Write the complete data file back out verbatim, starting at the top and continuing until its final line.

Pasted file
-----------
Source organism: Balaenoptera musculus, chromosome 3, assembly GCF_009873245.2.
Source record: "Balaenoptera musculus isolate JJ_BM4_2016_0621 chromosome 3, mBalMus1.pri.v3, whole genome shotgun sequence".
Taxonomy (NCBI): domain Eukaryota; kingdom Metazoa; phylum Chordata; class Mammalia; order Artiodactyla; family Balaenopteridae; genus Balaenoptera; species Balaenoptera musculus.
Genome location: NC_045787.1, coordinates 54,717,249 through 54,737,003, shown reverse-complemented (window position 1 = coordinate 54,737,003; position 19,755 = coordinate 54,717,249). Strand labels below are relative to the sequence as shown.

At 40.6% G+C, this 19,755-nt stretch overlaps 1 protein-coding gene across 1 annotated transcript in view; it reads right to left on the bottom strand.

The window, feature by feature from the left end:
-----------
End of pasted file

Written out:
Source organism: Balaenoptera musculus, chromosome 3, assembly GCF_009873245.2.
Source record: "Balaenoptera musculus isolate JJ_BM4_2016_0621 chromosome 3, mBalMus1.pri.v3, whole genome shotgun sequence".
Taxonomy (NCBI): domain Eukaryota; kingdom Metazoa; phylum Chordata; class Mammalia; order Artiodactyla; family Balaenopteridae; genus Balaenoptera; species Balaenoptera musculus.
Genome location: NC_045787.1, coordinates 54,717,249 through 54,737,003, shown reverse-complemented (window position 1 = coordinate 54,737,003; position 19,755 = coordinate 54,717,249). Strand labels below are relative to the sequence as shown.

At 40.6% G+C, this 19,755-nt stretch overlaps 1 protein-coding gene across 1 annotated transcript in view; it reads right to left on the bottom strand.

The window, feature by feature from the left end: